What I’m Reading: September 13th, 2016

  • A few links of interest regarding the recent 15th anniversary of the 9/11 terrorist attacks. Politico published an oral history of the Bush Admin staff and non-political Presidential staff’s harrowing day abroad Air Force One on 9/11. NPR follows up on a profile of a promenant 9/11 widow first profiled by NPR a decade ago. NPR also profiles an airline employee who checked many of the 9/11 hijackers into the doomed flight. Esquire considers the picture of the so called “falling man” and the controversy surrounding publication of the picture. I recommend recontextualizing yourself to that horrible and world changing day by watching the live news coverage of that day as the events unfolded. 15 years later, the horrible events of 9/11 are no less striking. For those born or coming of age after those events, it’s likely hard to grasp the magnitude or feelings of that day. Here’s to hoping that cohort never has a comparable day to live the qualia of that experience.
  • Growing up, I was always a tremendous fan of dystopian fiction. From Orwell to Kafka to Huxley and more, I’ve always both enjoyed these works of fiction, both as enjoyed consumption of fiction and as books that were formative to my intellectual development. The always outstanding BrainPicker blog recently had an interesting link to a piece by Neil Gaiman on Huxley and more broadly, dystopian, “speculative fiction” generally. There are many interesting insights in the piece but one quote, captured below, really gripped me:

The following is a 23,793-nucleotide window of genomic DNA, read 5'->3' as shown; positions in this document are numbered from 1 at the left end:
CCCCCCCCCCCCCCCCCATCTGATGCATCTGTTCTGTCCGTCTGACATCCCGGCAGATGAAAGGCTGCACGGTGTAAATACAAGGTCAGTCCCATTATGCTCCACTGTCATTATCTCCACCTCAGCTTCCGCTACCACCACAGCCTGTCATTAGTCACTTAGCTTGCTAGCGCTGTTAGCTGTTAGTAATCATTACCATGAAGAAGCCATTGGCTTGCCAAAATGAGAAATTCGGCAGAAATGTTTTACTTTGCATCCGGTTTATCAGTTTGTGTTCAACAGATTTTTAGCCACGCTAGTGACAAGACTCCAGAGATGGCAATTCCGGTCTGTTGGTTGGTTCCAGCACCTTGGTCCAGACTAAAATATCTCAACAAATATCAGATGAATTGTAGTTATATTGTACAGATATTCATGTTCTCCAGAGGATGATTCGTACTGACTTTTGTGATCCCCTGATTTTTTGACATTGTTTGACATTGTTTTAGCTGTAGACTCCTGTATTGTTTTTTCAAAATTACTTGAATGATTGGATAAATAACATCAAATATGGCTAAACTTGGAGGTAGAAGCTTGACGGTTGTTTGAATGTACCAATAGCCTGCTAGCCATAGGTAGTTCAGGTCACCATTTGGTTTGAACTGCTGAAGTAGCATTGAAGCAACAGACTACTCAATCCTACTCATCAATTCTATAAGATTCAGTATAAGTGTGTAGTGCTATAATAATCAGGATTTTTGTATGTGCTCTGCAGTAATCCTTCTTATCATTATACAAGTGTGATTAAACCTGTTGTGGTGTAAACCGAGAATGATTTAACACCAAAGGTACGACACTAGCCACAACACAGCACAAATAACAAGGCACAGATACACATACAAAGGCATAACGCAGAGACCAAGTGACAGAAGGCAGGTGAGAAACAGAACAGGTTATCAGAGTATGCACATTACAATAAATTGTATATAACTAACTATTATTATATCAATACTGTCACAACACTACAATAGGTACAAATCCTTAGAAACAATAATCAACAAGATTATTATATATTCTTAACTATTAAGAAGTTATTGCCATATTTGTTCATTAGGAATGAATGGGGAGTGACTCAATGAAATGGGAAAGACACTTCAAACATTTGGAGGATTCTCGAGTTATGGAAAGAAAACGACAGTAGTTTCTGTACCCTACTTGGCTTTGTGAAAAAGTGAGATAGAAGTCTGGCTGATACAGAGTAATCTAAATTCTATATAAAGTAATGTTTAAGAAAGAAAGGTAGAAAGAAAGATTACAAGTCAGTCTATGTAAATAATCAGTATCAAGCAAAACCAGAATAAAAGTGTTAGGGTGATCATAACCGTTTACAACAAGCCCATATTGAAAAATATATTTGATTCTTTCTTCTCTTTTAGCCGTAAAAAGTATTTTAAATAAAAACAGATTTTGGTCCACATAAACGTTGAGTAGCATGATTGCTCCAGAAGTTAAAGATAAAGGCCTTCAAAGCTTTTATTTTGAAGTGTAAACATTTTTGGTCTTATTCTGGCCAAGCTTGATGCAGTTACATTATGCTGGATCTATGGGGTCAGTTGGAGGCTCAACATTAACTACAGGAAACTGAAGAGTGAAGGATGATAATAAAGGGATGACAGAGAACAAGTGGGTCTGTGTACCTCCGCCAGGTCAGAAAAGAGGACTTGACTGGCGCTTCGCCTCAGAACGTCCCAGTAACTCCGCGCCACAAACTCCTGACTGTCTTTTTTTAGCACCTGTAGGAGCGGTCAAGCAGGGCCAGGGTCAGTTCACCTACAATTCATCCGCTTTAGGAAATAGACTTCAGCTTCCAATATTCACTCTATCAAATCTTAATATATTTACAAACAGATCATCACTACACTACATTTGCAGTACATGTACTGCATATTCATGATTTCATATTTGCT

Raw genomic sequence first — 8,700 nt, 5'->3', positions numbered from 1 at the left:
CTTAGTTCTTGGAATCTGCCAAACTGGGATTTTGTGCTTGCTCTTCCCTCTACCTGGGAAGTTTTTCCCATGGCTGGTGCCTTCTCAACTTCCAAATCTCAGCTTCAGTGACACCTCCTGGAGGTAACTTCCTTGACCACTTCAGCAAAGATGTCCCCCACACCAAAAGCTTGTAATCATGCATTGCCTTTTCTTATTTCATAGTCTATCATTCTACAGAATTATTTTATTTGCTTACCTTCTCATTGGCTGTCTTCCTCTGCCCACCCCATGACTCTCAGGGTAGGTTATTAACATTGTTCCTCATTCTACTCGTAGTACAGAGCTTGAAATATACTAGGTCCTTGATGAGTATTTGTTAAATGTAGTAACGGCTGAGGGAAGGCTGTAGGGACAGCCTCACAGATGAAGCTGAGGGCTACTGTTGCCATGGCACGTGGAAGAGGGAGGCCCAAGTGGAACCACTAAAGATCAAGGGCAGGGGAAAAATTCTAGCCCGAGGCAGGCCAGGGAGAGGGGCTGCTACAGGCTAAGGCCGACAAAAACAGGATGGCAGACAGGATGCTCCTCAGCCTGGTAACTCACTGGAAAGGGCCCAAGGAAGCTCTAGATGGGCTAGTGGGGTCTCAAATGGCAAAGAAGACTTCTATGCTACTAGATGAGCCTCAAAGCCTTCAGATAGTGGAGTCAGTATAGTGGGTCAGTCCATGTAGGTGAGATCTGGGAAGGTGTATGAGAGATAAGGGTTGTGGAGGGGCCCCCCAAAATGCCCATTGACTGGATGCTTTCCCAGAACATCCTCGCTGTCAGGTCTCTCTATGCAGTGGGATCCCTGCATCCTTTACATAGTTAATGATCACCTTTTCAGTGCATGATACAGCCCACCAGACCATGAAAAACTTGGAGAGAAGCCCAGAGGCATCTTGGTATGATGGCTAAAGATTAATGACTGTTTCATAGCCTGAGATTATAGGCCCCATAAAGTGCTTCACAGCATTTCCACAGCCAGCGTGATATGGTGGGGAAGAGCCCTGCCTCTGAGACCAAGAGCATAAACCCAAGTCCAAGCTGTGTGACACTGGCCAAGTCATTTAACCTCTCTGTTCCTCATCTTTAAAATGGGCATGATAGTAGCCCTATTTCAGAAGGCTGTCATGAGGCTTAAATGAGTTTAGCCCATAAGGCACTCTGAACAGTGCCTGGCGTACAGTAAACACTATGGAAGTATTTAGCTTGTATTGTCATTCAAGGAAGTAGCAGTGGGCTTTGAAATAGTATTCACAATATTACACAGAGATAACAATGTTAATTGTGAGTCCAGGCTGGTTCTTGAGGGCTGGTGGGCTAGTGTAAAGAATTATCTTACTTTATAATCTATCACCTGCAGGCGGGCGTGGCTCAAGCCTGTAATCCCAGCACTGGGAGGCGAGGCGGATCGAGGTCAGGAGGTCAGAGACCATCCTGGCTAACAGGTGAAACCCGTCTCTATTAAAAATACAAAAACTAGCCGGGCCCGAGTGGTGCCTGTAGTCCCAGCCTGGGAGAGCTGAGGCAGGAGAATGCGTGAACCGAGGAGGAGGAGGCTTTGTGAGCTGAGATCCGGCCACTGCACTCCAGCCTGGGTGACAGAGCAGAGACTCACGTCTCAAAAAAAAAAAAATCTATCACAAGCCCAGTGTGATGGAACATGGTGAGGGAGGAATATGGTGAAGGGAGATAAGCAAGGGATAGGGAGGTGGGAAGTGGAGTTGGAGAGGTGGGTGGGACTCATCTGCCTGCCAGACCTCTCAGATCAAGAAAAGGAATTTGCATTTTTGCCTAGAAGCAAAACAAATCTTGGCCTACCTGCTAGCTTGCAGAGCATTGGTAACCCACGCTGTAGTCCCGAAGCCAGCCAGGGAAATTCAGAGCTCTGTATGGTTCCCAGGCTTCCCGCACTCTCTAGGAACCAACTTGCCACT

• “The important thing,” Ursula K. Le Guin wrote in contemplating the cultural role of speculative fiction and the task of its writer, “is not to offer any specific hope of betterment but, by offering an imagined but persuasive alternative reality, to dislodge my mind, and so the reader’s mind, from the lazy, timorous habit of thinking that the way we live now is the only way people can live.


  • The UK-based Adam Smith Institute’s Executive Director had an interesting essay on why he is a “neo-liberal,” why fellow neo-liberals should embrace the left-wing slur wholeheartedly, and why it is distinct from “libertarianism,” a moniker I often use for myself. Interesting food for thought. I agree with much of it. Aditionally, he has another great take on proactive steps the UK can and should take to embrace globalism post-Brexit.
  • The Atlantic shares a stunning video of bacteria evolving antibiotic resistance in “real time” (real time in question because the 2+ week timeline is speed up to 2 minutes). To parse the impact of the video, this is the rise of a deep, global threat to humanity visually displayed in terrifying form. Though the topic has indeed received coverage, it’s deeply under covered in perspective to its importance. Previously treatable infections will kill millions. One of histories most impactful human innovations and trimuphs of science and human ingenuity is unraveling right before our eyes due to the triumph of nature’s capacity for evolution (literally in the video, embedded below). Note, for those who missed the terrifying news, that bacteria strains resistant to all known antibiotics, previously only found living in the stomachs of pigs in China, have not only now been seen in humans, but also now in the United States.



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